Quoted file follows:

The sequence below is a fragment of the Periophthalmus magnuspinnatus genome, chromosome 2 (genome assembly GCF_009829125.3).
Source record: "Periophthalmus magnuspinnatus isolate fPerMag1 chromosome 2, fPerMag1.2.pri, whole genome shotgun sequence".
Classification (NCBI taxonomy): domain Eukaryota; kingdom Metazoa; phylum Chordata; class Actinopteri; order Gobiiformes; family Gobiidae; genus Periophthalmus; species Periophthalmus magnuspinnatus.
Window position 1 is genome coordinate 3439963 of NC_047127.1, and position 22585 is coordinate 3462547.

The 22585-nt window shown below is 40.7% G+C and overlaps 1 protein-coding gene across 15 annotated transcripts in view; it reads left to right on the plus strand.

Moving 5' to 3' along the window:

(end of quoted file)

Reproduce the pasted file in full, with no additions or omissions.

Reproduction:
The sequence below is a fragment of the Periophthalmus magnuspinnatus genome, chromosome 2 (genome assembly GCF_009829125.3).
Source record: "Periophthalmus magnuspinnatus isolate fPerMag1 chromosome 2, fPerMag1.2.pri, whole genome shotgun sequence".
Classification (NCBI taxonomy): domain Eukaryota; kingdom Metazoa; phylum Chordata; class Actinopteri; order Gobiiformes; family Gobiidae; genus Periophthalmus; species Periophthalmus magnuspinnatus.
Window position 1 is genome coordinate 3439963 of NC_047127.1, and position 22585 is coordinate 3462547.

The 22585-nt window shown below is 40.7% G+C and overlaps 1 protein-coding gene across 15 annotated transcripts in view; it reads left to right on the plus strand.

Moving 5' to 3' along the window: